Fukushima clean-up chief urges better use of probe robot

The head of decommissioning for the damaged Fukushima nuclear plant says more creativity in needed in developing robots to locate and assess the condition of melted fuel rods. A robot sent inside the Unit 2 containment vessel last month could not reach as close to the core area as hoped, because it was blocked on its planned route by deposits

By:AP, TOKYO
| Updated on: Mar 02 2017, 12:11 IST
Workers at the Unit 2 reactor building at Tokyo Electric Power Co.'s (TEPCO) Fukushima Dai-ichi nuclear power plant in Okuma, Japan
Workers at the Unit 2 reactor building at Tokyo Electric Power Co.'s (TEPCO) Fukushima Dai-ichi nuclear power plant in Okuma, Japan (AFP)
Workers at the Unit 2 reactor building at Tokyo Electric Power Co.'s (TEPCO) Fukushima Dai-ichi nuclear power plant in Okuma, Japan
Workers at the Unit 2 reactor building at Tokyo Electric Power Co.'s (TEPCO) Fukushima Dai-ichi nuclear power plant in Okuma, Japan (AFP)

The head of decommissioning for the damaged Fukushima nuclear plant says more creativity in needed in developing robots to locate and assess the condition of melted fuel rods.

Naohiro Masuda, president of Fukushima Dai-ichi decommissioning, said Thursday that more data is needed so they can develop a better strategy for removing debris. The plant will decide on a method this summer.

Masuda said a robot sent inside the Unit 2 containment vessel last month could not reach as close to the core area as hoped, because it was blocked on its planned route by deposits. Masuda said he wants another probe sent in before deciding on methods to remove the reactor's debris.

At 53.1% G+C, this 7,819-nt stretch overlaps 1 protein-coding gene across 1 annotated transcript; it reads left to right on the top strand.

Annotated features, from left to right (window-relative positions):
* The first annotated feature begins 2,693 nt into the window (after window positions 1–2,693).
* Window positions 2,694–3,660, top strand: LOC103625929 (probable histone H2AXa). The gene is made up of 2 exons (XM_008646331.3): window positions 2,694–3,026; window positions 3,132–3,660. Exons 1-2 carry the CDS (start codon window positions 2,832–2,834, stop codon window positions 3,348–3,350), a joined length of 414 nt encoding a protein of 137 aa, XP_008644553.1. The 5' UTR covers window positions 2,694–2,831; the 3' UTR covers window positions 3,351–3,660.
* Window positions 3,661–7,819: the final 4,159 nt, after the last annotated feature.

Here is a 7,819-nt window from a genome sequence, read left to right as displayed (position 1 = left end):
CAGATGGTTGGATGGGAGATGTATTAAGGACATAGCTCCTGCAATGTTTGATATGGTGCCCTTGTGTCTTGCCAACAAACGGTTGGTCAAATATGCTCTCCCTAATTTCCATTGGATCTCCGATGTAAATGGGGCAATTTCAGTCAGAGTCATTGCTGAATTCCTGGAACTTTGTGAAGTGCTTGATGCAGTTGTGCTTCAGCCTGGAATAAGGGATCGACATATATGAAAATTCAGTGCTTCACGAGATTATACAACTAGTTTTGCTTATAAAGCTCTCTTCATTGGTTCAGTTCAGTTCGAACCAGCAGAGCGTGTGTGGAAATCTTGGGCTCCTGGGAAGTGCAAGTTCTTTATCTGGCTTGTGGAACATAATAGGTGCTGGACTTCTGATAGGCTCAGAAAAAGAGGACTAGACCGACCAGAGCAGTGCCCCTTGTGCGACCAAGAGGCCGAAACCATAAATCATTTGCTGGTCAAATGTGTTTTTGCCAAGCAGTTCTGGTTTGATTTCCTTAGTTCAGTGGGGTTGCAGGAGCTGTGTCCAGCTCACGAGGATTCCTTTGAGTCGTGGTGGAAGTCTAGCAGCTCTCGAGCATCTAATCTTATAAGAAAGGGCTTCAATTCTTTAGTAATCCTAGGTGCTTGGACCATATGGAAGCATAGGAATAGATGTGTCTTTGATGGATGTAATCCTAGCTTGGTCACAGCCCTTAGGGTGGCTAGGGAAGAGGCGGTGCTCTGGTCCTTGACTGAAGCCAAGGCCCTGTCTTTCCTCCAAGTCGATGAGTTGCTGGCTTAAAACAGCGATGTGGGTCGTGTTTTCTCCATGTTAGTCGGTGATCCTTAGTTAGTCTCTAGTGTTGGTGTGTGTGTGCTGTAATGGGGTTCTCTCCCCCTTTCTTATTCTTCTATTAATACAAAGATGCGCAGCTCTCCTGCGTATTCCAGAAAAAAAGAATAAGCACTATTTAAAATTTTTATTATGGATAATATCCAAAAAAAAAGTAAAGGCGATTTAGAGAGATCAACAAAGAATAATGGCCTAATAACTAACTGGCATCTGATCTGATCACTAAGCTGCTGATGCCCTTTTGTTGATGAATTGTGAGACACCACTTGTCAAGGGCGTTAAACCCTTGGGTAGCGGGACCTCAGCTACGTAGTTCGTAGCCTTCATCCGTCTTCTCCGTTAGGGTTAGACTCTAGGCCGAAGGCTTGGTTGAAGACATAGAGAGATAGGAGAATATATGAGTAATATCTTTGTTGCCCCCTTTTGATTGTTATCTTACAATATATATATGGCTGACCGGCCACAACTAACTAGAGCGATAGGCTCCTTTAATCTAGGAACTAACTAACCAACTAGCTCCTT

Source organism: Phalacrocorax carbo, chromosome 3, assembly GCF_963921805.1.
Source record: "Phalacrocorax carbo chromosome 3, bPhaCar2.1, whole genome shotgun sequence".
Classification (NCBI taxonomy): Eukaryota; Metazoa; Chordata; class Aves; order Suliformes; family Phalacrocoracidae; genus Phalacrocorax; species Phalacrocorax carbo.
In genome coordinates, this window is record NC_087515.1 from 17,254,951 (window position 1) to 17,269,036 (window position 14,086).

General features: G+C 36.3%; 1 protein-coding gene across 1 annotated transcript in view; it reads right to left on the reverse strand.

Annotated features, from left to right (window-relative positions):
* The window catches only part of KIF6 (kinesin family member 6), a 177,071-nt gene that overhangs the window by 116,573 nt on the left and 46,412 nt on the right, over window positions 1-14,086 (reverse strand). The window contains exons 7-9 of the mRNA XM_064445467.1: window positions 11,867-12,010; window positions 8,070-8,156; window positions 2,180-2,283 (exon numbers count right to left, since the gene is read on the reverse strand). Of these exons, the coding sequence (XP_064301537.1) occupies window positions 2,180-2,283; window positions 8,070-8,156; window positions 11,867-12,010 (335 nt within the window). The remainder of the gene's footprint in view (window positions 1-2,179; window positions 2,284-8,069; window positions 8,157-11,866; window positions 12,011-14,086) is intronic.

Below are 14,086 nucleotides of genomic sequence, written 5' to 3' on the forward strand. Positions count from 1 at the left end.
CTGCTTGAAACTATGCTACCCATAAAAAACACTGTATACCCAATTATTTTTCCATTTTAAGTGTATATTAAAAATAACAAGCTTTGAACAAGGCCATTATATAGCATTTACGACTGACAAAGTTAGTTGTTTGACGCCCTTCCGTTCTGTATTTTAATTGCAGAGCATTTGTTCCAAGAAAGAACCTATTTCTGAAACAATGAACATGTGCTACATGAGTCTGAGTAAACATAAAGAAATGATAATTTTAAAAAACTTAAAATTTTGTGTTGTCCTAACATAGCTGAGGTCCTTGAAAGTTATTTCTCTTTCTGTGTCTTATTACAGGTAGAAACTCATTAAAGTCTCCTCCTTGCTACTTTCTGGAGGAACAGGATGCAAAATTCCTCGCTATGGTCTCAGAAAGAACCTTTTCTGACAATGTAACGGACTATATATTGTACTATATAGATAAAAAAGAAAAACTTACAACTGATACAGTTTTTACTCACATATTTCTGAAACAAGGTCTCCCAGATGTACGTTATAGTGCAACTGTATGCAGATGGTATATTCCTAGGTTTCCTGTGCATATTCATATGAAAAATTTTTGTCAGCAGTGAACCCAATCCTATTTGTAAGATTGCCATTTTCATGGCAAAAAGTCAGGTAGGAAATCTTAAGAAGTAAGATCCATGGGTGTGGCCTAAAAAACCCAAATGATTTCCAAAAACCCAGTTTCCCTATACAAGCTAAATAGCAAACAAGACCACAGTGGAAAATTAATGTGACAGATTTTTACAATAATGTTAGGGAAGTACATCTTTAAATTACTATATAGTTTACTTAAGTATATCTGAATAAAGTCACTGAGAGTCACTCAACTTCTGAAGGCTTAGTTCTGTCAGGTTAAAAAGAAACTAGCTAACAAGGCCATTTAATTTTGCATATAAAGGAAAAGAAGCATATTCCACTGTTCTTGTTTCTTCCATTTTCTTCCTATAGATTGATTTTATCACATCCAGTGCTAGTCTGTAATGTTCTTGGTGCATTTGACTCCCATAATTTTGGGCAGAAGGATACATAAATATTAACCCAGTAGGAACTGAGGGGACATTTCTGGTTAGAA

A robot developed by Toshiba Corporation and the International Research Institute for nuclear decommissioning (IRID). Tokyo Electric Power (TEPCO) on February 16 sent a robot deep into the Japanese nuclear reactor in Fukushima stricken by a tsunami-induced meltdown in 2011, but the mission ran into trouble and was aborted.
A robot developed by Toshiba Corporation and the International Research Institute for nuclear decommissioning (IRID). Tokyo Electric Power (TEPCO) on February 16 sent a robot deep into the Japanese nuclear reactor in Fukushima stricken by a tsunami-induced meltdown in 2011, but the mission ran into trouble and was aborted. (AFP)
A robot developed by Toshiba Corporation and the International Research Institute for nuclear decommissioning (IRID). Tokyo Electric Power (TEPCO) on February 16 sent a robot deep into the Japanese nuclear reactor in Fukushima stricken by a tsunami-induced meltdown in 2011, but the mission ran into trouble and was aborted.
A robot developed by Toshiba Corporation and the International Research Institute for nuclear decommissioning (IRID). Tokyo Electric Power (TEPCO) on February 16 sent a robot deep into the Japanese nuclear reactor in Fukushima stricken by a tsunami-induced meltdown in 2011, but the mission ran into trouble and was aborted. (AFP)

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First Published Date: 02 Mar, 12:02 IST
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